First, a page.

Nick Gold's 5 Top Tips to Speak With Confidence
It was late last year when I received a message from the book publisher Penguin asking if I would like to write a book about public speaking as part of their business book series. Writing a book on public speaking was something I had considered for a while. But if I was to write a book, I wanted it to be accessible for anyone who may have to speak or present to an audience, no matter how big or small.
Therefore when this opportunity arose, I felt Speaking With Confidence would be written for anyone who has to speak and/or present to an audience, regardless of its size, environment and so forth. Indeed glossophobia, or the fear of public speaking, is incredibly common and can inhibit our chances of career progression by up to 15%.
Each chapter in Speaking With Confidence is supplemented with insights and experience from some of the best public speakers myself and the Speakers Corner team have worked with over the past 20 years. To give you a taste of what you’ll pick up from the book, here’s 5 top tips to speak with confidence – especially in the virtual world!
1) Be Yourself
To deliver a successful message, speech or presentation, you need to be yourself. While you might be able to contrive a fit with the words and content you’re delivering, ultimately your speech will fall down if it is not in line with your personal brandThink about how you like to say and do things. What you’re aiming for here is to get a strong sense of your natural persona. The more you plan and prepare with this in mind, the more at ease you’ll feel when speak in front of an audience.
2) How To Calm Those Nerves
Everybody gets nervous before they speak in front of an audience. Even the most seasoned pros get stage fright – in fact I remember standing next to a famous Olympian only for them to disappear to the bathroom just before they were about to go on stage…who then proceeded to deliver an incredible speech!A great way to overcome those nerves and build your confidence is to carefully script the first 2 minutes of your speech or presentation. You should be able to recite this from memory. This will build your confidence, you’ll start to feel at ease and the rest will flow naturally!
3) Practice Makes Perfect
Perhaps this goes without saying, but practice is everything. The greatest speakers – those who appear to be able to speak ‘off the cuff’ – make no mistake, they are the ones who have spent hours practising. However, for practice to make perfect, you need to seek honest feedback. That means seeking out those who are prepared to do just that and not say what they think you want to hear. Ask questions, seek constructive feedback, and make the necessary changes. The best way to gain confidence is through the practice and preparation in the lead up to the speech and satisfying your quest for feedback that helps you up your game.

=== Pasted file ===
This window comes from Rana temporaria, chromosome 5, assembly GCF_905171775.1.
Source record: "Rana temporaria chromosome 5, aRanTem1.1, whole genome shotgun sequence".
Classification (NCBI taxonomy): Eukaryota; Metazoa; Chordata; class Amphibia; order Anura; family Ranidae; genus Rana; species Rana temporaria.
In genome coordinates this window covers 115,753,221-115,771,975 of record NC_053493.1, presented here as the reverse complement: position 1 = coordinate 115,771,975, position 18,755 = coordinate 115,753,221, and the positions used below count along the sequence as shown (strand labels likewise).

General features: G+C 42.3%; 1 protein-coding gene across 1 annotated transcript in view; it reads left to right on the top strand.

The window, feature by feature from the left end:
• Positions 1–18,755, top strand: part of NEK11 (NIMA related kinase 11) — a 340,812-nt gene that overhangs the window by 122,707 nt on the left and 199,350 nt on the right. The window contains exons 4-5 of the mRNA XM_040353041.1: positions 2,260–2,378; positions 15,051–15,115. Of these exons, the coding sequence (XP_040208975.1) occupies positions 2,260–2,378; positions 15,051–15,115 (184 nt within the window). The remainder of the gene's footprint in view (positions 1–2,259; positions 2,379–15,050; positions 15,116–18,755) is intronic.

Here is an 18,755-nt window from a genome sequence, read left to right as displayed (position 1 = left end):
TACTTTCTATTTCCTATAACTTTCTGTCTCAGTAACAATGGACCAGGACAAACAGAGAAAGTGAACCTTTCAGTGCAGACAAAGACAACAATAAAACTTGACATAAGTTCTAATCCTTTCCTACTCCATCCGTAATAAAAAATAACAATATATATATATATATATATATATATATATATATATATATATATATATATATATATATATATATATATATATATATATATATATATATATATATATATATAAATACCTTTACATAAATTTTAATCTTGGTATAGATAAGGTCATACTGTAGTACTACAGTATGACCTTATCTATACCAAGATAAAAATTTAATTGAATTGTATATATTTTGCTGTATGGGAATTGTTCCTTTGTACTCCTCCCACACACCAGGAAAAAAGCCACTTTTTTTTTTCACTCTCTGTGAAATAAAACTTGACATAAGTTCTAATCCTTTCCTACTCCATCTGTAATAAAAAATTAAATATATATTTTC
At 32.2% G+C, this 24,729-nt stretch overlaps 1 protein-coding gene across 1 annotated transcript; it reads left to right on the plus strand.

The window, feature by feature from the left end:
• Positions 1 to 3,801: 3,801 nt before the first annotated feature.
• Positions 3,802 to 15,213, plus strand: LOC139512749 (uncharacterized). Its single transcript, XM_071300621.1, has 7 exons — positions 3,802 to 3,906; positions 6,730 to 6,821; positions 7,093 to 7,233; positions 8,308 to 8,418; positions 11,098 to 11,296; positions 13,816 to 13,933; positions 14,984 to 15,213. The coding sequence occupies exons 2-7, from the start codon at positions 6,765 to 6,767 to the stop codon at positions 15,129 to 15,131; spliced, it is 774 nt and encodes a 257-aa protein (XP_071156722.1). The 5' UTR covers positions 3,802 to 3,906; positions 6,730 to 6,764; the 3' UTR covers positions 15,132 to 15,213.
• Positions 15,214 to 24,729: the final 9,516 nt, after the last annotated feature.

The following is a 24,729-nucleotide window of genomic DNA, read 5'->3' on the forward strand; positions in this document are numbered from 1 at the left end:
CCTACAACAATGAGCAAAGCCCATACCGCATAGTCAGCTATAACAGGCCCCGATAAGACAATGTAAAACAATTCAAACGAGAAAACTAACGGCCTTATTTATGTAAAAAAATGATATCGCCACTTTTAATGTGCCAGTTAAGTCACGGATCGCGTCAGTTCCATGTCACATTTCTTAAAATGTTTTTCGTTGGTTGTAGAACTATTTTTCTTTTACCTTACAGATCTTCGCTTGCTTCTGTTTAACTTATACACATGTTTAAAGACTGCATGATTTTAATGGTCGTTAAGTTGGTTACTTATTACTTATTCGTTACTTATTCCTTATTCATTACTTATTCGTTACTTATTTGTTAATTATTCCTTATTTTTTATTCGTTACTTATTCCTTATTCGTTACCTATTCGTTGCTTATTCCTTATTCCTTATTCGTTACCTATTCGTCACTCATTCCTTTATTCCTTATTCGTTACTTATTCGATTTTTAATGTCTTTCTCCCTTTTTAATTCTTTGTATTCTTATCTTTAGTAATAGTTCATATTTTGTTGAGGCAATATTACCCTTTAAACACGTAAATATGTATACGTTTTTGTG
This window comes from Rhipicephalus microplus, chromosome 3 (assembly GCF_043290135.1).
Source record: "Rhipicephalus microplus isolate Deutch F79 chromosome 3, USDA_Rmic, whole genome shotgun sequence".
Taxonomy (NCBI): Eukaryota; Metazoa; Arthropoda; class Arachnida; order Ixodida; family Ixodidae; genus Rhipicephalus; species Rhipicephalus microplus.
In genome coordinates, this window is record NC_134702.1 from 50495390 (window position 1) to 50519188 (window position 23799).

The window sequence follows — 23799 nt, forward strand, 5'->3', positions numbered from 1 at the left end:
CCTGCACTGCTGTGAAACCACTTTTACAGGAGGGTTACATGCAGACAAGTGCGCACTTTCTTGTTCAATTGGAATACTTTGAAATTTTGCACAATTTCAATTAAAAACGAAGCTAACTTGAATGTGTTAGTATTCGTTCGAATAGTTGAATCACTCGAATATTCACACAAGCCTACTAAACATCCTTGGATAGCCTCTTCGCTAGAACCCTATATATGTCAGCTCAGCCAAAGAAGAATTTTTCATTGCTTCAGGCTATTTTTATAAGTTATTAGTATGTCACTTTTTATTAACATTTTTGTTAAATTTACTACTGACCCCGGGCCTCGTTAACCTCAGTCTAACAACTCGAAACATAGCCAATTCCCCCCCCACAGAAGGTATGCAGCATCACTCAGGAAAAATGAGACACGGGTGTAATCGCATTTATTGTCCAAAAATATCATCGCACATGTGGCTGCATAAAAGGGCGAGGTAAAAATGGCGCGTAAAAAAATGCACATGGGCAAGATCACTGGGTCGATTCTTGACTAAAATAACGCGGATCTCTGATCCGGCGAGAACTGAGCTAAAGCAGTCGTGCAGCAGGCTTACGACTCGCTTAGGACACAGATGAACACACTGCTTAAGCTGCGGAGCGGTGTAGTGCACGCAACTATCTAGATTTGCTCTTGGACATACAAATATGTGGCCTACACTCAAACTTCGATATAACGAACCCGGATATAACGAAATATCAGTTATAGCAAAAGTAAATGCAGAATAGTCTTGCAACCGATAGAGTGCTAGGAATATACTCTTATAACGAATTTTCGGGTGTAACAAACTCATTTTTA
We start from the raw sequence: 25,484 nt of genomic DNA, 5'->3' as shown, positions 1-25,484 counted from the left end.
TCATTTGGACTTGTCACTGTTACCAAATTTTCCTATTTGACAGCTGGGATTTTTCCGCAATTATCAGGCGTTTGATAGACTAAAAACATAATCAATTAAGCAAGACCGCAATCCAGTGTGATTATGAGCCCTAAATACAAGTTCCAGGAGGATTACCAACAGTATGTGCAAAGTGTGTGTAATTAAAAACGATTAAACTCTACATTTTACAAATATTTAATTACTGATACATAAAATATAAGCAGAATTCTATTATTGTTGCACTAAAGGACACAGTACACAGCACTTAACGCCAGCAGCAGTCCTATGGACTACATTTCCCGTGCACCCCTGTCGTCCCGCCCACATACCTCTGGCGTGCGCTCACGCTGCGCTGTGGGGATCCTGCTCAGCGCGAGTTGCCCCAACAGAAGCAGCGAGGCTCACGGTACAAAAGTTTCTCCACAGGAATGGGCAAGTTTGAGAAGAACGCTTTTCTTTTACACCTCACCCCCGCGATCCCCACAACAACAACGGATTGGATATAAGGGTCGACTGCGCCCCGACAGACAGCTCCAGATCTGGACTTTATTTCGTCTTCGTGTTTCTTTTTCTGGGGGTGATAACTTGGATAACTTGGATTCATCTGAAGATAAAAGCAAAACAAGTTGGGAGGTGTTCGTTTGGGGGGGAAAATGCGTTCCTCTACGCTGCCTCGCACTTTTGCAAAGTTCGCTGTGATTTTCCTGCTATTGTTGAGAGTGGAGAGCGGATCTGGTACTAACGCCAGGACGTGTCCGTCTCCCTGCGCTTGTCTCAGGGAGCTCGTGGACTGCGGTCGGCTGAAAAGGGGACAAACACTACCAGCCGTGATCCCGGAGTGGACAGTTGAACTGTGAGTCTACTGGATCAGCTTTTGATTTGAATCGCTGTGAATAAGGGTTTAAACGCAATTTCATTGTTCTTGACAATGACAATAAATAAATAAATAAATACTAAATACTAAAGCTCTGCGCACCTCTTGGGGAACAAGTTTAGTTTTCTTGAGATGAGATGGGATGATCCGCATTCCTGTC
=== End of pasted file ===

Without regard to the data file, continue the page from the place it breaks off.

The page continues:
4) You Don’t Need All The Answers
Many of the fears people associate with speaking or presenting is that the audience expect you to have all the answers. That’s not the case. Your role is to educate, challenge assumptions and instigate conversations. What’s more, you should make it clear to your audience that they have a right to reply and you truly desire and appreciate a two - way interaction, feeding off their energy as much as the points you are sharing, and readying themselves to participate in a dialogue.
5) Your Personal Brand
During the pandemic we’ve become accustomed to speakers presenting from all manner of locations within their home. As remote working continues to be standard practice for many of us, if you are due to speak or present, you should give some thought as to whether you want to be seen sitting behind a desk, or in an office chair away from a desk, which would allow a greater field of view for body language. Or you may prefer more informal furniture, such as a sofa. Each setting will make a different impression. With video presentations, your content is absolutely critical. Ownership of the words and opinions you share is a necessity. There’s no place to hide when the camera is focused on your face. You’ll be under close scrutiny from your audience. They’ll easily pick up on anything that doesn’t ring true or seems at odds with your personal brand and how you normally behave.
I would like to thank Jon Culshaw, Cath Bishop, Ade Adepitan, Benjamin Zander, Colin Maclachlan, Farrah Storr, Caspar Berry, Gemma Milne, Javier Bajer, Jonathan MacDonald, Kenneth Clarke, Lee Warren, Mark Jeffries, Miles Hilton-Barber, Nick Jankel, Nigel Risner, Dr Patrick Dixon, Rory Sutherland, Lord Coe, Will Butler-Adams, Tanni Grey-Thompson, Jez Rose, Maggie Alphonsi, Mandy Hickson, Mark Schulman, Daisy McAndrew, Cathy O'Dowd, Debra Searle and Nigel Barlow for sharing their insights and expertise.
If you speak or present to any audience, regardless of size or seniority, then we highly recommend reading Nick's book, Speaking With Confidence, which is packed full of expert tips. Please order via the Penguin website.
Nick is also available to host training sessions with employees ranging from C-Suite to team leaders and heads of departments, as well as those who speak at internal and external events, to boost their confidence and improve their public speaking skills. For further information, call us on +44 (0)20 7607 7070 or email email@example.com
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